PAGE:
My brother was always the jock in the family.
The thing is, he was good at it, particularly baseball and basketball.
I had other interests as a young kid and didn’t begin to appreciate sports until I was a teenager. By then it was too late to become much more than a spectator.
Years before I ever actually went to a baseball game I knew I was a Dodger fan. Our left-wing family always considered the Dodgers the team of the proletariat, the working class team.
That was because of Jackie Robinson. Today is the 70th anniversary of Jackie Robinson breaking the color line in Major League Baseball.
The fact is that I don’t follow sports like I used to. I was offered seats to the World Champion (did I just write that?) Cubs’ opening home game at Wrigley this week and I turned them down.
And the Dodgers were playing the Cubs.
Jackie Robinson came to the Major Leagues a year before I was born.
I turn 70 next year and I have decided that it is just too damn cold to watch baseball in Chicago in April.
Of course, it turned out that it was nearly 70 degrees on opening day. But, who knew that would happen?
These days I tend to tune in about the time professional and college teams get into their respective tournaments and playoffs.
I remain interested and impressed by the great practitioners of the games. And by the politics of sports.
Like when Colin Kaepernick stood up by kneeling down and prompted a movement among young athletes.
Seventy years ago Jackie Robinson stood at the intersection of incredible athletic skill and a social movement for justice and against racism.
Standing with him at that intersection was a little-remembered sportswriter for the Communist Party’s newspaper, The Daily Worker, named Lester Rodney.
No main stream sportswriter would talk about integrating the Major Leagues.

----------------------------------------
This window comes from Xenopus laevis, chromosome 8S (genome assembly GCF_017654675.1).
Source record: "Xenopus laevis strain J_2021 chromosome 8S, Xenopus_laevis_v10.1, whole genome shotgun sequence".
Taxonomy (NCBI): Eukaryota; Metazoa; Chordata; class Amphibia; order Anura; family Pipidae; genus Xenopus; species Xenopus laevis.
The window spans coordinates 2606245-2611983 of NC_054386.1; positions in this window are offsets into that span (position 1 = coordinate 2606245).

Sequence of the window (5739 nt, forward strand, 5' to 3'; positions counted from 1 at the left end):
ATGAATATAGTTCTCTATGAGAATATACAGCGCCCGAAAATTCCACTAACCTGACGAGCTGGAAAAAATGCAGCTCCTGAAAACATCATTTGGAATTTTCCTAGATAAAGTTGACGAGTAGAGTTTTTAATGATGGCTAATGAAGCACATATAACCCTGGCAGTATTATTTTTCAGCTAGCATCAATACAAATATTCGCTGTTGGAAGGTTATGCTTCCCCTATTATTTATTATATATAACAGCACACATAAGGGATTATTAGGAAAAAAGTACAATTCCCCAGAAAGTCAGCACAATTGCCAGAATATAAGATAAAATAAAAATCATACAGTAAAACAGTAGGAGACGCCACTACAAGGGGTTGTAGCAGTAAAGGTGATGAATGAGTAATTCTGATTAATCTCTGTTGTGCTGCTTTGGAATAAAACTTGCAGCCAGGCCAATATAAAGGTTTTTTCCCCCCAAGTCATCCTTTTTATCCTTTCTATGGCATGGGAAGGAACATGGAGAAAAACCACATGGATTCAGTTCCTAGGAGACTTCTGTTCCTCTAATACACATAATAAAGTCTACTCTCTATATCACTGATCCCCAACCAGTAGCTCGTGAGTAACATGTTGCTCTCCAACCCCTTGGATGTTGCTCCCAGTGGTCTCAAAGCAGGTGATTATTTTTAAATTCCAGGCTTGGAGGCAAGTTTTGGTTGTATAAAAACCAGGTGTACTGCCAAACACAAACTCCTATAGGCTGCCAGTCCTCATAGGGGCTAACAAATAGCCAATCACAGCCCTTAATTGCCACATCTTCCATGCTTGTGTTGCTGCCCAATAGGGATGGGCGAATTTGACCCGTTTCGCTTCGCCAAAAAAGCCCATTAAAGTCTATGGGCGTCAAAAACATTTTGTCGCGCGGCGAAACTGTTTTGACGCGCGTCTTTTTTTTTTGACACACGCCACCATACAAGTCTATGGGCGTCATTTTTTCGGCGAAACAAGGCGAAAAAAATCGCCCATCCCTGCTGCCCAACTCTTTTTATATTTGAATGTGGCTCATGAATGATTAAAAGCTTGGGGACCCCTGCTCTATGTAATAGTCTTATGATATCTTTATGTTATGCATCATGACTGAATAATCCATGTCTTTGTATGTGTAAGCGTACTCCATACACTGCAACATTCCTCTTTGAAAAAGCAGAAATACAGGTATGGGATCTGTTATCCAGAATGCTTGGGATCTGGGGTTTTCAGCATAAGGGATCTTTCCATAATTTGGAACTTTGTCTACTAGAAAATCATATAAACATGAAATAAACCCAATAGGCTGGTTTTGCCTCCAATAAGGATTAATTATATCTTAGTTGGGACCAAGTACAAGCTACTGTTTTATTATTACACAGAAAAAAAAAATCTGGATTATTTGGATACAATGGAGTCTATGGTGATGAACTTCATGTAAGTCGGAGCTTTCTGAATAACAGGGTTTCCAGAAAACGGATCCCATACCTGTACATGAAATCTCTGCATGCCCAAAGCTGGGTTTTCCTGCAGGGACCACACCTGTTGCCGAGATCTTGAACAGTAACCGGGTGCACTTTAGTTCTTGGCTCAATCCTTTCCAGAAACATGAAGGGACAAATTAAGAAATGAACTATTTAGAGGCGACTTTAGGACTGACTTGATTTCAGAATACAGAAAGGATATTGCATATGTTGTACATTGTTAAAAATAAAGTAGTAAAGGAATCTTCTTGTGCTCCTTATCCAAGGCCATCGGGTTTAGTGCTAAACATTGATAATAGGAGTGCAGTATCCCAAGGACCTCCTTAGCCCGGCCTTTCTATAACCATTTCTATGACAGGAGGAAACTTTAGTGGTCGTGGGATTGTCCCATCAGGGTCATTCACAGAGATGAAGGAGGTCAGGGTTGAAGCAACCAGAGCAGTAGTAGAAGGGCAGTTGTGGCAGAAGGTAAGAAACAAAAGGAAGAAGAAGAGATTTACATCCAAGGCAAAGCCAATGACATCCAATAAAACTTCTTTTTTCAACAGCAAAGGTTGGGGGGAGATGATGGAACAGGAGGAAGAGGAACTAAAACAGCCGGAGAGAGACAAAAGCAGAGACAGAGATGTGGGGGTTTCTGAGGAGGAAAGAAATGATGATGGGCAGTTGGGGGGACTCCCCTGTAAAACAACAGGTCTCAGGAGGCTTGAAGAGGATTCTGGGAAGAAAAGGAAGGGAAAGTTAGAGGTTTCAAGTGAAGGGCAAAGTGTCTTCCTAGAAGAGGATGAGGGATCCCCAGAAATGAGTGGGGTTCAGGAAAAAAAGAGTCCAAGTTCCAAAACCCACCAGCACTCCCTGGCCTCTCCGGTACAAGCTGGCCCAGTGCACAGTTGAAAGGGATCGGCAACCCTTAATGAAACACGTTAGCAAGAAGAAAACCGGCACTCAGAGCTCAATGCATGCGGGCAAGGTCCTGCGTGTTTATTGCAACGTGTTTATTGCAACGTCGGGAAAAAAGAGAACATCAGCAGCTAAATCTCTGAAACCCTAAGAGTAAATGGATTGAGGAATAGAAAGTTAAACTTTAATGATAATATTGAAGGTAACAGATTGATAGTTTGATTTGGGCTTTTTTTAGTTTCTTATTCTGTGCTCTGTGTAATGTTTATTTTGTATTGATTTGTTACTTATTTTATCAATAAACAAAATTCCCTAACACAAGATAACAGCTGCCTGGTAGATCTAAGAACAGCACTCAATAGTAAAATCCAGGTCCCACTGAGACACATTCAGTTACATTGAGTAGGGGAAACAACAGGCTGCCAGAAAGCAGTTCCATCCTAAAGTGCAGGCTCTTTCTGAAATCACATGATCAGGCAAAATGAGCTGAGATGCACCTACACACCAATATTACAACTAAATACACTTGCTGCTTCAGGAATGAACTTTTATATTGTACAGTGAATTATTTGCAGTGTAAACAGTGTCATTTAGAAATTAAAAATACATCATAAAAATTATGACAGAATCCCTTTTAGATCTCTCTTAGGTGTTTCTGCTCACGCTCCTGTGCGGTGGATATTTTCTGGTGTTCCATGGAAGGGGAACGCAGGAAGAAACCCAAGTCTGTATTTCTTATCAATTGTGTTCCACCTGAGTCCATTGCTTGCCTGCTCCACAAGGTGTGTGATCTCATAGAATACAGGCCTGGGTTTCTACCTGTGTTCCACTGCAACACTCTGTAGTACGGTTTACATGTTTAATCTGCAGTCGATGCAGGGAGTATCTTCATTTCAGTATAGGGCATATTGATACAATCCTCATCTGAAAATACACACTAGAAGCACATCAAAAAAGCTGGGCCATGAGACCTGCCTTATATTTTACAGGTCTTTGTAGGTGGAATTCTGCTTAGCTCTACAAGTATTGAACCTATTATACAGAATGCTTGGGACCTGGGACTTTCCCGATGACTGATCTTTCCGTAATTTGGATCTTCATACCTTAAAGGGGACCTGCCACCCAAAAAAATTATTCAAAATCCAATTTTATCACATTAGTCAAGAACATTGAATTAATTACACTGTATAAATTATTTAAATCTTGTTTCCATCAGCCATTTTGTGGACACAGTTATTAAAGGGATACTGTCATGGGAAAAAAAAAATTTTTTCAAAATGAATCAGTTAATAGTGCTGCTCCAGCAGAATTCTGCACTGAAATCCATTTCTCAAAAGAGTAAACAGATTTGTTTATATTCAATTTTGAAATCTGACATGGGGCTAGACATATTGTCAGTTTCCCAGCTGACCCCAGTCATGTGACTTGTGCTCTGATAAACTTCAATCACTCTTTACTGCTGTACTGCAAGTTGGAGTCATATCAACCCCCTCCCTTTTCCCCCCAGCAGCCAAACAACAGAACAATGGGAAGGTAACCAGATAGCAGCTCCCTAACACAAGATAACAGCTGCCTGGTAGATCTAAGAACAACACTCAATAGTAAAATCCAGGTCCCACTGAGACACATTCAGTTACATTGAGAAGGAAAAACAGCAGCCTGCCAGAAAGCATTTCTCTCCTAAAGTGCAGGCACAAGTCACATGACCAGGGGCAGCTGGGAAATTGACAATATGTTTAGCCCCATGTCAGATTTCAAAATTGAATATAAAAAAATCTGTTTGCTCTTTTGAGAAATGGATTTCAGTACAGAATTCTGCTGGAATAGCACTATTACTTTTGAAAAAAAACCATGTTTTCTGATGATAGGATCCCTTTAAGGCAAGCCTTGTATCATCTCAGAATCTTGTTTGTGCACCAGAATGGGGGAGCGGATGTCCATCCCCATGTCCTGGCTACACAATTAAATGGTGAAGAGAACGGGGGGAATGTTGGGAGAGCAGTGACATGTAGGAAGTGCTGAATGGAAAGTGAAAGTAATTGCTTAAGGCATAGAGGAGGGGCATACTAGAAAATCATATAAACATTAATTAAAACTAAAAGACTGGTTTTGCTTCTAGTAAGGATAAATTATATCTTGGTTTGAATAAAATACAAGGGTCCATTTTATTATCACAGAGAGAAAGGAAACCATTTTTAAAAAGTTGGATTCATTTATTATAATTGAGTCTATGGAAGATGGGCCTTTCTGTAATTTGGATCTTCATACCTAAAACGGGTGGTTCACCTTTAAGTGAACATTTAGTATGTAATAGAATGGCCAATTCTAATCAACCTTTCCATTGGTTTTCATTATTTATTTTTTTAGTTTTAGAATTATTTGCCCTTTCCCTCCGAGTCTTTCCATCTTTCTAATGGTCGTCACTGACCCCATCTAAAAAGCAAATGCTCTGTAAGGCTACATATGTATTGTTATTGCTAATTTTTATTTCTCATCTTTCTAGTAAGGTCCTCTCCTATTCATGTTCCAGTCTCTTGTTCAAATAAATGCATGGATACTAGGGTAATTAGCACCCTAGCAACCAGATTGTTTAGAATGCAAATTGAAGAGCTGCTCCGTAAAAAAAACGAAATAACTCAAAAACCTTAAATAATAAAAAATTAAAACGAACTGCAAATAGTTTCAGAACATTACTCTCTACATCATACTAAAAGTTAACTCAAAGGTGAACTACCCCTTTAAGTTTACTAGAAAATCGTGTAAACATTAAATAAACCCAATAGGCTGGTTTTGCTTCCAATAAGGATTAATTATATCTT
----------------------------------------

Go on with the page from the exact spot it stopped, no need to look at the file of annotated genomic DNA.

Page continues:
My folks, who knew nothing about sports and cared less, knew about Jackie Robinson because of Lester Rodney.
When Lester Rodney died in 2009, today’s version of the radical political sportswriter, Dave Zirin, wrote:
If you have never heard of Lester Rodney, there is a very simple reason why: the newspaper he worked at from 1936-1958 was the Daily Worker, the party press of the U.S. Communist Party. Lester used his paper to launch the first campaign to end the color line in Major League Baseball. I spoke to Lester about this in 2004 and he said to me, “It’s amazing. You go back and you read the great newspapers in the thirties, you’ll find no editorials saying, ‘What’s going on here? This is America, land of the free and people with the wrong pigmentation of skin can’t play baseball?’ Nothing like that. No challenges to the league, to the commissioner, no talking about Satchel Paige and Josh Gibson, who were obviously of superstar caliber. So it was this tremendous vacuum waiting.”
The campaign was integrated into the Party’s anti-racist work of the 1930s: “I spoke to the leaders of the YCL [the Young Communist League]. We talked about circulating the paper [at ballparks]. It just evolved as we talked about the color line and some kids in the YCL suggested, ‘Why don’t we go to the ballparks-to Yankee Stadium, Ebbets Field, the Polo Grounds-with petitions?’ We wound up with at least a million and a half signatures that we delivered straight to the desk of [baseball commissioner] Judge Landis.”
I will see you at the ballpark.
But not until June.